UK Reaction: Services drives activity rebound
• Monthly GDP for January 2023 rose by 0.3% in January on the month, above consensus estimates of a 0.1% rise.
• The rebound in services was the primary contributor to January’s growth in output with growth in education, transportation and health activities driving the rise.
• Services output rose by 0.5% (consensus 0.3%); industrial production (IP) fell by 0.3% (consensus -0.1%); construction output fell by 1.7% (consensus 0%).
• We continue to expect the Monetary Policy Committee (MPC) to hike rates by 25 basis points (bp) in March bringing Bank Rate to 4.25% where we expect them to pause.
Monthly GDP rose by 0.3% in January on the month, above consensus estimates of a 0.1% rise. This follows December's GDP growth of -0.5% with no revisions to previously published data in this release. Overall, GDP was flat in the three months to January 2023. The stronger than expected start to Q1 suggests it may be possible for the UK to avoid a technical recession, but the data reflects a rebound following sharp declines in December impacted by strikes across sectors and points less to stronger underlying growth momentum. We continue to expect Q1 growth of -0.1%, with risks skewed to the upside.
Looking at the sectoral breakdown, services output rose by 0.5% (consensus 0.3%) after falling by 0.8% in December – the rebound in services was the primary contributor to January’s growth in output. IP fell by 0.3% (consensus -0.1%) and construction output fell by 1.7% after being flat in December (consensus 0%) and now stands at its lowest level since February 2022.
The largest driver of growth in services was education, which rebounded by 2.5% after a fall on 2.6% in December as school attendance levels returned to normal levels after a significant drop in attendance levels in the run up to Christmas. Rebounds in postal activity also contributed to the rise following postal strikes impacting December’s output. A resumption of Premier League football also contributed to the rise as matches returned to a full schedule following fixtures being postponed in December for the World Cup.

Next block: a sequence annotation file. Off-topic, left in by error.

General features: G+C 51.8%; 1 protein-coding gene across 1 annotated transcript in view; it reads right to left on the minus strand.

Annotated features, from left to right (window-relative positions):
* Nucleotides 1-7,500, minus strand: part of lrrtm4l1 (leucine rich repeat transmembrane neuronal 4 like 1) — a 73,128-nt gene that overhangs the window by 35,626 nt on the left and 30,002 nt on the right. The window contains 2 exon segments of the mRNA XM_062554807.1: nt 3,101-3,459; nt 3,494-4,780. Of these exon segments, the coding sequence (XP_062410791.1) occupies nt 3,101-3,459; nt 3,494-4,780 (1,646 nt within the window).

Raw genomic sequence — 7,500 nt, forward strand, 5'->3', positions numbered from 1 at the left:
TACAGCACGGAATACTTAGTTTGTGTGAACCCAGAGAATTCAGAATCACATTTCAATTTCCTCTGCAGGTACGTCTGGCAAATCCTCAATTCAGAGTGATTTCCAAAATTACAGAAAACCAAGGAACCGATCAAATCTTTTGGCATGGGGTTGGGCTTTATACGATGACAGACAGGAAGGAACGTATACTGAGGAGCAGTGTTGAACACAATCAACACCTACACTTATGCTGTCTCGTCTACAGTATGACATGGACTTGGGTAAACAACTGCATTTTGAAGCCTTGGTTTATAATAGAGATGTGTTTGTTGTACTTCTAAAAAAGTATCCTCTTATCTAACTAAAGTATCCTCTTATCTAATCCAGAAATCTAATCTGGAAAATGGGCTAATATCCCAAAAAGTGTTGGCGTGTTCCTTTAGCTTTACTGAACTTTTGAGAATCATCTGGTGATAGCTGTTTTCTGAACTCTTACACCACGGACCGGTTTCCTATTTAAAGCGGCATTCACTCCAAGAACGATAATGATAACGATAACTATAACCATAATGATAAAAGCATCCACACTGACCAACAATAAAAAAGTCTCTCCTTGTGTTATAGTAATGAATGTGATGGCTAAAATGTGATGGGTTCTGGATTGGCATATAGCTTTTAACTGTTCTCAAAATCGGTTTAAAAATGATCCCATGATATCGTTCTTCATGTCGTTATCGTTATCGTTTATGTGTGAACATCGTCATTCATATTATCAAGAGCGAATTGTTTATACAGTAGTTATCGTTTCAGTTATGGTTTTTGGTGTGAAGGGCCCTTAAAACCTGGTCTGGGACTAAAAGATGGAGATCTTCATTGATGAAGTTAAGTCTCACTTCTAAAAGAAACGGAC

Consumer facing services which have remained subdued as households pull back on discretionary spending and have also been impacted by industrial action particularly on transport rose by 0.3% on the month, following a fall of 1.2% in December. Overall, consumer facing services remain 8.6% below their pre-pandemic levels (February 2020) whilst all other services were 2.1% above.
Declines in IP were driven by falls in manufacturing which decline 0.4% on the month (consensus -0.1%). Manufacturing weakness was broad based and saw declines in seven out of its 13 subsectors. Sharp declines in new construction work drove the overall fall in the sector (-1.7% m/m) with economic uncertainty likely leading to delays and cancellations and a reduction in work being requested by customers.
The underlying activity in the UK remains weak, though the global backdrop has improved notably with spot natural gas prices down considerably suggesting a faster decline in inflation could be possible and more resilience seen in the US and Eurozone. We forecast Q1 2023 to decline by -0.1%, as domestic growth momentum remains soft, and the effects of monetary tightening continue to weigh but growth could plausibly come in higher. Particularly considering the recent strengthening of survey indicators with February purchasing managers index (PMI) data moving into growth territory for the first time since July 2022, but we continue to see challenges to the consumer and the demand side of the economy and expect growth to be subdued either way. We now forecast GDP growth to average -0.3% this year and 0.5% next year (from -0.7% and 0.8% respectively).
We continue to expect the MPC to hike by 25bp at their next meeting on 23 March bringing Bank Rate to 4.25% where we expect them to pause. Bank of England (BoE) Chief Economist Huw Pill recently noted the improvement in data “suggesting current momentum in economic activity may be slightly stronger than anticipated” a signal that tightening is not yet over. We see the risks tilted to the upside – BoE could raise rates further if the labour market does not moderate further, though upcoming data on labour market and CPI inflation in the coming weeks will be more relevant in that respect.
Sterling rose against the dollar and the euro on the back of the figures, rising by 0.2% against the dollar and is now trading at around $1.195 at the time of writing.